2015 Chevrolet Colorado Review: Chevy’s little Big Truck!!!
The all-new 2015 Chevrolet Colorado can carry a hefty payload and tow a 7,000-pound trailer, yet it's small enough to park in a standard garage. To My delight, the Colorado is available as an Extended Cab or Crew Cab, rear-wheel drive or 4-wheel drive, and with a 5 or 6-foot bed. Its strikingly attractive styling, interior refinement and efficient-yet-powerful engines set it apart from its Toyota Tacoma and Nissan Frontier competitors by leaps and bounds. The new Colorado has the accolades of best-in-class towing, is expected to offer best-in-class fuel economy, and is first in its class to offer substantial safety features such as Forward Collision Alert, Lane Departure Warning and a standard logic based back-up camera. All that, plus effective refinements and cool tech features should also attract owners of SUVs who may have left the midsize market when it became stale and stagnant.
The Colorado is Chevy’s first new mid-size pickup in ages, with its fresh looks, new tech, and convenience features galore. It’s quieter, more solid feeling, and pleasantly civilized. The Colorado’s impressive power comes from two engine choices; a 200-hp 2.5-liter four-cylinder with 191 lb-ft of torque or an optional 3.6-liter V-6 with 305 hp and 269 lb-ft. The V-6 offers an optional 7000-lb tow rating. Extended or crew cabs, five and six foot beds are both available, as is a six-speed manual transmission for base models; LT and Z71 models get a six-speed automatic.
Full-size pickups have become so large that a more rationally sized truck seems like a big deal. Indeed, General Motors has been basking in attention for more than two years since announcing that it was bringing all-new mid-size trucks-the Chevrolet Colorado and the GMCCanyon-to market. Now they’re here for 2015, collecting “of the year” nominations all over the media map just for entering a neglected segment that has largely been dominated by the dated 10-year-old designs from Toyota and Nissan.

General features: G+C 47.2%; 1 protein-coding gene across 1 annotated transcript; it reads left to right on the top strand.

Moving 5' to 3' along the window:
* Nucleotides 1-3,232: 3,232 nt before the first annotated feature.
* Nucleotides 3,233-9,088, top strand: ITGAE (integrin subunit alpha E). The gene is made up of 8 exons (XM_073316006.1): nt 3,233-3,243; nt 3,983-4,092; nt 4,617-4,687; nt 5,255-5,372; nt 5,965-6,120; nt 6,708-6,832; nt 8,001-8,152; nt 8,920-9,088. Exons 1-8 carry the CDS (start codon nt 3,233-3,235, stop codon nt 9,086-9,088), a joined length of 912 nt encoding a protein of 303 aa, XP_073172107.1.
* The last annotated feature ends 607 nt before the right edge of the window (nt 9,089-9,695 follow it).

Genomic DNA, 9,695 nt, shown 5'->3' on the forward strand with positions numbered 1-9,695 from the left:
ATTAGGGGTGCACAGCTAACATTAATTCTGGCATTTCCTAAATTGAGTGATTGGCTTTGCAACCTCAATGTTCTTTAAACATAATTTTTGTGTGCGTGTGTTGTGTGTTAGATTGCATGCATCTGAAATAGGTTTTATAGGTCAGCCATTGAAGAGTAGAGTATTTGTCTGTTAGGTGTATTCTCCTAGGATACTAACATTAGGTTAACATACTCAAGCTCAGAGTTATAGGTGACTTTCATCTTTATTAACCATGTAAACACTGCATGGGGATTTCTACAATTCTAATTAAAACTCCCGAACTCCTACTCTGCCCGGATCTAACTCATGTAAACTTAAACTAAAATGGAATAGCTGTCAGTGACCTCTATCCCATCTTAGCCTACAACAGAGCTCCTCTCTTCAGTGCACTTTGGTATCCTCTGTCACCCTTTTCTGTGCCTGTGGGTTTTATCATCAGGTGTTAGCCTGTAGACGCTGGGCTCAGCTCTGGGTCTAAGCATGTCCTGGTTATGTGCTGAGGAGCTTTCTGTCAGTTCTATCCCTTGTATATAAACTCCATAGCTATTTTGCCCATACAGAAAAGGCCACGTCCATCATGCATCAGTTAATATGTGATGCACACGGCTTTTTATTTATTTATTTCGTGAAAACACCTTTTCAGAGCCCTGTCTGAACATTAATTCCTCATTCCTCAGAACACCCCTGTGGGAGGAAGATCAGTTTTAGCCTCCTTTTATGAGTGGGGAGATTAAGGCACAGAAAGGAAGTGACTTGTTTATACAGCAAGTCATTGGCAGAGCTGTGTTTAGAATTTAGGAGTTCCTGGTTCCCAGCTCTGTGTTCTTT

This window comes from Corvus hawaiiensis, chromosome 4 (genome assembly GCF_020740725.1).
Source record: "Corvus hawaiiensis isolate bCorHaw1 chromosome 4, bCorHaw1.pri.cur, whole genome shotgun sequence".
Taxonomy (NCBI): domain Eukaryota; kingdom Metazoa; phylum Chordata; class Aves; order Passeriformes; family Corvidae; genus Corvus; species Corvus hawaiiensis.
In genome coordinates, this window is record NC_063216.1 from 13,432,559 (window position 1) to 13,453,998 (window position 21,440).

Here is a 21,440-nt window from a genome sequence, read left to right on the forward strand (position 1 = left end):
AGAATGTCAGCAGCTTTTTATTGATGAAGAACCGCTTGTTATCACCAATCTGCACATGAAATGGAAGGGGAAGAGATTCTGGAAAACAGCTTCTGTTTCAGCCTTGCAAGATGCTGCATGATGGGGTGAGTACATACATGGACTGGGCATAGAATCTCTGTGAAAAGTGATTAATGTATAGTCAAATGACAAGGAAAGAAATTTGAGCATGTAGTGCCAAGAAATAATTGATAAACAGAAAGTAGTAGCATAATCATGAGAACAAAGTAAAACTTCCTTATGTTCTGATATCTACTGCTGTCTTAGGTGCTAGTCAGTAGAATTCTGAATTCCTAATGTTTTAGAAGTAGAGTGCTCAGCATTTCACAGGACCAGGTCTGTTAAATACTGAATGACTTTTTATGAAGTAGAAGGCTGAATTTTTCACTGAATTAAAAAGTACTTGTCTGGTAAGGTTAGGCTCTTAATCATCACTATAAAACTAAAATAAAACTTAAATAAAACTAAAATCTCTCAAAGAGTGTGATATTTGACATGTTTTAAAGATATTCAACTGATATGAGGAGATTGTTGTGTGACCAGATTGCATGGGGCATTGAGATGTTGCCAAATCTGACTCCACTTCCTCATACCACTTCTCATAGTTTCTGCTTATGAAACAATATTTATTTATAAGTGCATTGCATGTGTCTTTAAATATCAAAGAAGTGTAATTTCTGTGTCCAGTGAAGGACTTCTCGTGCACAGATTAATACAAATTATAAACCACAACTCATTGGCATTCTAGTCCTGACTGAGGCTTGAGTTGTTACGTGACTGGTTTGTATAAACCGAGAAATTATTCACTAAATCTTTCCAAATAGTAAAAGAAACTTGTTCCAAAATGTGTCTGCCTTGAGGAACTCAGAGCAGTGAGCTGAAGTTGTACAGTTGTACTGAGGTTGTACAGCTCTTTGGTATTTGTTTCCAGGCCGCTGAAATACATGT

For My first real-life full test of the Chevy version, the tale of the tape says I’m taking the measure of the biggest of the new “little” trucks, a Colorado Crew Cab with the long bed (six feet, two inches), the V-6 engine and four-wheel drive. In that four-door specification, it casts a shadow just shy of 19 feet long. Like the bestselling Toyota Tacoma, it eats slightly more driveway than does a full-size two-door standard-cab Silverado with the eight-foot bed. Stretching over a 140.5-inch wheelbase, this truck is definitely mid-size and not “compact” by any means. On the road, I sat eye-level with guys in both full-sized Ford and Chevy 4x4s in the opposite lanes during My week’s worth of travels up and down the streets and highways of New York; with a fair amount of kudos and thumbs up. The Colorado is, however, half a foot narrower than its full-size stable-mate and easier to wield in traffic and slip into parking spaces (which I managed with minimal effort). And for even greater ease of use, consumers can make it even smaller by opting for either the extended cab or the five-foot-two cargo bed versions.
Although based on a global design built in Brazil and Thailand since 2011, the newly “revised-for-our-market” versions of the Colorado and the Canyon are assembled in Wentzville, Missouri, to avoid the absurd 50-year-old “chicken tax” levied against imported trucks. Yet even based on a years-old design, these designs are much fresher than the 3-days-older than dirt Nissan Frontier and the tired Toyota Tacoma that trace their origins to 2005. (I must be fair and say that a new Tacoma is due for 2016)
Modern Minor Generals:For the time being, this Colorado has the advantage of being the newest player in a tired, geriatric field. This shows up in the Colorado’s modern-looking cabin filled with the latest technology, its polished road manners, and its array of electronic safety aids. Its 3.6-liter V-6, which features direct injection and variable valve timing making a respectable 305 horsepower; a respective 69 and 44 more than the 4.0-liter V-6s from Toyota and Nissan (Take That-Take That!!!). The V-6 engine is quiet and somewhat refined and mates well to a six-speed automatic where the Toyota and Nissan still rely on five-speed units.